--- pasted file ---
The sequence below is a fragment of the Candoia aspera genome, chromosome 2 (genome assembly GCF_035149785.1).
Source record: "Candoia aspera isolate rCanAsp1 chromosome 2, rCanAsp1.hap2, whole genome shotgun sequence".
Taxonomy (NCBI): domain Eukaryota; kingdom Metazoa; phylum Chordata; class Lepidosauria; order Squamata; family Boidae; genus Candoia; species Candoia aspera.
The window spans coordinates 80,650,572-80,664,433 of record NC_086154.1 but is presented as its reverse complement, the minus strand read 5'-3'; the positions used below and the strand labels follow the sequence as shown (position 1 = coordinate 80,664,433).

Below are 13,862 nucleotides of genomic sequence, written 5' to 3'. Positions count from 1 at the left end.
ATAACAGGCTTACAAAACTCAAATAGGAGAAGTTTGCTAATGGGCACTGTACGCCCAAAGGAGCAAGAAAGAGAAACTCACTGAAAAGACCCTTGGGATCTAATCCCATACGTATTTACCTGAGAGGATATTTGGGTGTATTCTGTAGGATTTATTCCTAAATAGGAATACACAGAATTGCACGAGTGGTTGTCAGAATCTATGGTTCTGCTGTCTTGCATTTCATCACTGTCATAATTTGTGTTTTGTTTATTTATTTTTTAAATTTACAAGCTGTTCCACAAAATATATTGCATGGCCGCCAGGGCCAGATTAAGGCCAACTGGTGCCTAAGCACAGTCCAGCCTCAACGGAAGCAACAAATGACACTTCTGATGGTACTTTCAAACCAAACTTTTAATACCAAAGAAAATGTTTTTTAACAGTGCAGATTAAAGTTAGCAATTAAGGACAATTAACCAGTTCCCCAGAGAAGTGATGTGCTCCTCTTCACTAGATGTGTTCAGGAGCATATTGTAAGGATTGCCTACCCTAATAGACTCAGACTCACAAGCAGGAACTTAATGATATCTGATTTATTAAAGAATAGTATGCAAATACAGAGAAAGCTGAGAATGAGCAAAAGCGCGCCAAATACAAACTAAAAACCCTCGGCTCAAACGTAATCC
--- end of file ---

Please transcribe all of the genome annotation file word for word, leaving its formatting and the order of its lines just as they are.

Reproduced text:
The sequence below is a fragment of the Candoia aspera genome, chromosome 2 (genome assembly GCF_035149785.1).
Source record: "Candoia aspera isolate rCanAsp1 chromosome 2, rCanAsp1.hap2, whole genome shotgun sequence".
Taxonomy (NCBI): domain Eukaryota; kingdom Metazoa; phylum Chordata; class Lepidosauria; order Squamata; family Boidae; genus Candoia; species Candoia aspera.
The window spans coordinates 80,650,572-80,664,433 of record NC_086154.1 but is presented as its reverse complement, the minus strand read 5'-3'; the positions used below and the strand labels follow the sequence as shown (position 1 = coordinate 80,664,433).

Below are 13,862 nucleotides of genomic sequence, written 5' to 3'. Positions count from 1 at the left end.
ATAACAGGCTTACAAAACTCAAATAGGAGAAGTTTGCTAATGGGCACTGTACGCCCAAAGGAGCAAGAAAGAGAAACTCACTGAAAAGACCCTTGGGATCTAATCCCATACGTATTTACCTGAGAGGATATTTGGGTGTATTCTGTAGGATTTATTCCTAAATAGGAATACACAGAATTGCACGAGTGGTTGTCAGAATCTATGGTTCTGCTGTCTTGCATTTCATCACTGTCATAATTTGTGTTTTGTTTATTTATTTTTTAAATTTACAAGCTGTTCCACAAAATATATTGCATGGCCGCCAGGGCCAGATTAAGGCCAACTGGTGCCTAAGCACAGTCCAGCCTCAACGGAAGCAACAAATGACACTTCTGATGGTACTTTCAAACCAAACTTTTAATACCAAAGAAAATGTTTTTTAACAGTGCAGATTAAAGTTAGCAATTAAGGACAATTAACCAGTTCCCCAGAGAAGTGATGTGCTCCTCTTCACTAGATGTGTTCAGGAGCATATTGTAAGGATTGCCTACCCTAATAGACTCAGACTCACAAGCAGGAACTTAATGATATCTGATTTATTAAAGAATAGTATGCAAATACAGAGAAAGCTGAGAATGAGCAAAAGCGCGCCAAATACAAACTAAAAACCCTCGGCTCAAACGTAATCC